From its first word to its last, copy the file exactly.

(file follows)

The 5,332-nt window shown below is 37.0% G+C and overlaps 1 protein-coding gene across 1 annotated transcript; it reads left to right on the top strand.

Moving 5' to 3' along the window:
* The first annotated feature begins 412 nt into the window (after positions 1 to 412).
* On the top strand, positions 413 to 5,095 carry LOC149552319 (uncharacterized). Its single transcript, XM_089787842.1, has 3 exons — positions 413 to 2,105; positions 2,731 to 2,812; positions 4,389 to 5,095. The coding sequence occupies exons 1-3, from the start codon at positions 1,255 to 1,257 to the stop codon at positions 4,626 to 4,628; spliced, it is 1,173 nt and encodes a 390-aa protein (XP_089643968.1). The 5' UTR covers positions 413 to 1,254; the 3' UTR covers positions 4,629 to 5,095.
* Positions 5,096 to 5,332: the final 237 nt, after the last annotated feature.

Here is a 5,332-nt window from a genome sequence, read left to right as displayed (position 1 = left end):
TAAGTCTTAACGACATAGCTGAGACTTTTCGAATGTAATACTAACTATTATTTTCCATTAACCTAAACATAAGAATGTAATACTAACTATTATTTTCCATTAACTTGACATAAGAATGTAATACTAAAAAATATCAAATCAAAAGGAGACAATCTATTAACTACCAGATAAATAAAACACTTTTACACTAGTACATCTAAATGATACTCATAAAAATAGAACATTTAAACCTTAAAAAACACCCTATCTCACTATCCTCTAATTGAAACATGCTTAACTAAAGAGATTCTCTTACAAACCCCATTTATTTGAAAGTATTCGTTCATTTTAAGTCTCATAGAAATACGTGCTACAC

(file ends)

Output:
The 5,332-nt window shown below is 37.0% G+C and overlaps 1 protein-coding gene across 1 annotated transcript; it reads left to right on the top strand.

Moving 5' to 3' along the window:
* The first annotated feature begins 412 nt into the window (after positions 1 to 412).
* On the top strand, positions 413 to 5,095 carry LOC149552319 (uncharacterized). Its single transcript, XM_089787842.1, has 3 exons — positions 413 to 2,105; positions 2,731 to 2,812; positions 4,389 to 5,095. The coding sequence occupies exons 1-3, from the start codon at positions 1,255 to 1,257 to the stop codon at positions 4,626 to 4,628; spliced, it is 1,173 nt and encodes a 390-aa protein (XP_089643968.1). The 5' UTR covers positions 413 to 1,254; the 3' UTR covers positions 4,629 to 5,095.
* Positions 5,096 to 5,332: the final 237 nt, after the last annotated feature.

Here is a 5,332-nt window from a genome sequence, read left to right as displayed (position 1 = left end):
TAAGTCTTAACGACATAGCTGAGACTTTTCGAATGTAATACTAACTATTATTTTCCATTAACCTAAACATAAGAATGTAATACTAACTATTATTTTCCATTAACTTGACATAAGAATGTAATACTAAAAAATATCAAATCAAAAGGAGACAATCTATTAACTACCAGATAAATAAAACACTTTTACACTAGTACATCTAAATGATACTCATAAAAATAGAACATTTAAACCTTAAAAAACACCCTATCTCACTATCCTCTAATTGAAACATGCTTAACTAAAGAGATTCTCTTACAAACCCCATTTATTTGAAAGTATTCGTTCATTTTAAGTCTCATAGAAATACGTGCTACAC